Cars would fill the parking lot.  Remember that this happened in the ‘60s and ‘70s, when big Detroit iron ruled the roads, so we’re talking about full-sized Buicks and Cadillacs, old—probably bought used—but repainted, sometimes in what we’d think of as garish colors today, and well-maintained by their owners.

During the early ‘60s, there were few enough cars on the road that New York license plates carried a prefix that revealed where each owner lived—“BX” for The Bronx, “QU” for Queens, etc.—so we knew where the fishermen were from.  They came out to the Mianus not only for fish, which they pickled, but to find some time away from the concrete where they could enjoy a kind of country picnic. 

That was particularly true on Sundays, when folks came to the river right after church.  Men would still be dressed in wool suits and leather shoes, white shirts and dark ties, while the women descended the riverbank in flowing, pastel-colored spring dresses that somehow never seemed to attract a single blotch of mud.

The women often cooked over small bonfires lit on the eastern bank—back then, the government didn’t regulate and prohibit the small things the way that they do today, so no one said anything about the fires, and even when one got out of control and lit up the adjacent brush.  The bank was bordered by water on one side and either concrete or stone on the other three, so nothing got out of hand; if the spring was dry and the fire got a little too big, volunteer firemen showed up and put things right in a few minutes.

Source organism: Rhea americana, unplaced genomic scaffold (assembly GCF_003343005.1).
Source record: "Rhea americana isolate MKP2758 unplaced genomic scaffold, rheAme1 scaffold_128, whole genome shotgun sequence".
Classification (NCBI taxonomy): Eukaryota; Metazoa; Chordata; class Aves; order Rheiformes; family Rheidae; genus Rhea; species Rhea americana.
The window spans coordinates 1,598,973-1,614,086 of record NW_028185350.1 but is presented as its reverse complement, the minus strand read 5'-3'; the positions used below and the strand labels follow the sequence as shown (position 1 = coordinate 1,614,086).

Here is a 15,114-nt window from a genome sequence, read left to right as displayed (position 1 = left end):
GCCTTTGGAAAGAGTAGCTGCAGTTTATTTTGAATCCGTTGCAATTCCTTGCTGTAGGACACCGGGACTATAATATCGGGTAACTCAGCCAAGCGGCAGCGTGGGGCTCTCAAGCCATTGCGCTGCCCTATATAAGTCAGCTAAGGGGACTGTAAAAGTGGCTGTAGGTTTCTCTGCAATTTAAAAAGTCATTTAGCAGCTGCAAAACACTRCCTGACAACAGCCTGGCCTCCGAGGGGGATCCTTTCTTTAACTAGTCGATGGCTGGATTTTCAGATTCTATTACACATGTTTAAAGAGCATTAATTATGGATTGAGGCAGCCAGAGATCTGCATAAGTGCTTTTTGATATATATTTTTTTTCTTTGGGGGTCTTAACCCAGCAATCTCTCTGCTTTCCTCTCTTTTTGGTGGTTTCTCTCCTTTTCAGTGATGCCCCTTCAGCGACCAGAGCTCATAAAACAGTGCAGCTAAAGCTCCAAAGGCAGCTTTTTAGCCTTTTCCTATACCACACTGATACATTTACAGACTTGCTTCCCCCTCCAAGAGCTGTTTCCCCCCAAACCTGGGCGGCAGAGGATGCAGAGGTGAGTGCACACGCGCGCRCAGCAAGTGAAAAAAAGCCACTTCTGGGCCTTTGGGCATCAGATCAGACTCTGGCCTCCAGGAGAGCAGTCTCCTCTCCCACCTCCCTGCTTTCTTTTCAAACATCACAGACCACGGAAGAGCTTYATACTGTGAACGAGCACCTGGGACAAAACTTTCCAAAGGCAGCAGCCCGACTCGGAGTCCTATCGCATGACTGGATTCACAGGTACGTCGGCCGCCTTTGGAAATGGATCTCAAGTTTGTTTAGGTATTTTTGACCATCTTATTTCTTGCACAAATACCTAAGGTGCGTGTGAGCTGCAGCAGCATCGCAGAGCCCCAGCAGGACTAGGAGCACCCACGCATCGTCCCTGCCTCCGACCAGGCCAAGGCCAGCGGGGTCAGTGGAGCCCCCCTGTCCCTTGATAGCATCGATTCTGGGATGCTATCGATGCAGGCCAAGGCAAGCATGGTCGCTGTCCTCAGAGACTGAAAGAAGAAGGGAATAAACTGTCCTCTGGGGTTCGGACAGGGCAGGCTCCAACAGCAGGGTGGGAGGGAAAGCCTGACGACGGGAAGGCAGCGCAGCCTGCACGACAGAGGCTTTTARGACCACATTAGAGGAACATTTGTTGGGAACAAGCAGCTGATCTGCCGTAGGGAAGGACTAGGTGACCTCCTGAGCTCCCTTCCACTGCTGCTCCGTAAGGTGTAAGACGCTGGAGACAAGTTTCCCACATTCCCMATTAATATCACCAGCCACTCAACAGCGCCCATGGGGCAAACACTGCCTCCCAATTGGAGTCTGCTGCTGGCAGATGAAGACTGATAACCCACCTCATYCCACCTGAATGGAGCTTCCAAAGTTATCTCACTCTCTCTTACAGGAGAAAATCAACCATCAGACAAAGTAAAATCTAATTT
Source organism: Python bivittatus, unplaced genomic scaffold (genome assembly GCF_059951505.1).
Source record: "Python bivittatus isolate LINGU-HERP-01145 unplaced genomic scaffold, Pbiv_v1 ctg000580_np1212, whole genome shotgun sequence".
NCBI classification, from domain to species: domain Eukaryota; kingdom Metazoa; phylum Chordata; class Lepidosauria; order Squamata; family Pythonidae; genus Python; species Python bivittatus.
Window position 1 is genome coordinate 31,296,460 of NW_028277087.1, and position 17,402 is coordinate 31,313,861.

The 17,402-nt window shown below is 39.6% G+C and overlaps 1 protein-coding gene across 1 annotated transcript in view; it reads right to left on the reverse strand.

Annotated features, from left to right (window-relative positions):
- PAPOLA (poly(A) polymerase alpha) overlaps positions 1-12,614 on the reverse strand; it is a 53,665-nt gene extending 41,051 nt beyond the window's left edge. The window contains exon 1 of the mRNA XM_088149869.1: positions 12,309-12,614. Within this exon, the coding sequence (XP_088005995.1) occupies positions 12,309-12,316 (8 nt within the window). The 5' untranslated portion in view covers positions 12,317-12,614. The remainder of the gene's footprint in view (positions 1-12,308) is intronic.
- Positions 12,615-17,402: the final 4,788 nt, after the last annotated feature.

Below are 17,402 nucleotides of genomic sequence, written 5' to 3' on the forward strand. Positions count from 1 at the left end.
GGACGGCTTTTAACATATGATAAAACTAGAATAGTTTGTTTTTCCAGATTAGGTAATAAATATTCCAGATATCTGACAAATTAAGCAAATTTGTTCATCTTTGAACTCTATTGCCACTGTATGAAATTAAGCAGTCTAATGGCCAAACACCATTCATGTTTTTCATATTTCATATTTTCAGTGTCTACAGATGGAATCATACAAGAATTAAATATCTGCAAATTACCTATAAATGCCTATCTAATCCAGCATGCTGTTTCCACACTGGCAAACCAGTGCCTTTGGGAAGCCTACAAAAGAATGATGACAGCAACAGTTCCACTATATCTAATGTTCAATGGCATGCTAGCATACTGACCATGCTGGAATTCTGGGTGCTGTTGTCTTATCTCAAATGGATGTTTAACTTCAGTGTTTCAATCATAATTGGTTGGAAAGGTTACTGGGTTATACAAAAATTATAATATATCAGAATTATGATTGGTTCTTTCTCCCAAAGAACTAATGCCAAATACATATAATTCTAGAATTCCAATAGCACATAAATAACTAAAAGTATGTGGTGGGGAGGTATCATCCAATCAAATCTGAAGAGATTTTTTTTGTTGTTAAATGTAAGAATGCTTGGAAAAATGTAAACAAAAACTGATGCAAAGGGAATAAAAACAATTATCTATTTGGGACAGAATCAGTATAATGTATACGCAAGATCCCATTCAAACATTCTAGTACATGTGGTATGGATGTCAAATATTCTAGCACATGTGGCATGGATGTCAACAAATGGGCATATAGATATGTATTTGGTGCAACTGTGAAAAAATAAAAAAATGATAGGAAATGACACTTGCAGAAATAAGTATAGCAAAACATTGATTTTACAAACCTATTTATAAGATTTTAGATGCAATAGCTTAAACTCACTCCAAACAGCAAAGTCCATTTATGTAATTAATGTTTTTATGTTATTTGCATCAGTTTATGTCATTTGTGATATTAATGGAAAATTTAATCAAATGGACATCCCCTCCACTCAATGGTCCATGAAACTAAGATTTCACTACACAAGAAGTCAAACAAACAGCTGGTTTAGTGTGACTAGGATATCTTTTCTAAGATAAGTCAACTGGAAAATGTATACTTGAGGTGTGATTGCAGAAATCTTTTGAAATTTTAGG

While the women cooked, the men fished. 

Just getting to the water—at least on the west bank, where the fishing was best—was a challenge, for the dam, an adjacent pumphouse and the ground around it was owned by the railroad, which pumped fresh water from the pond to a power plant about a mile farther downstream.  The railroad prohibited trespassing but, again, in those days, the police generally ignored the incursion unless somebody complained.   Fishermen—kids and visitors alike—just either climbed over or went under the fence, or just bent the bars and went through it.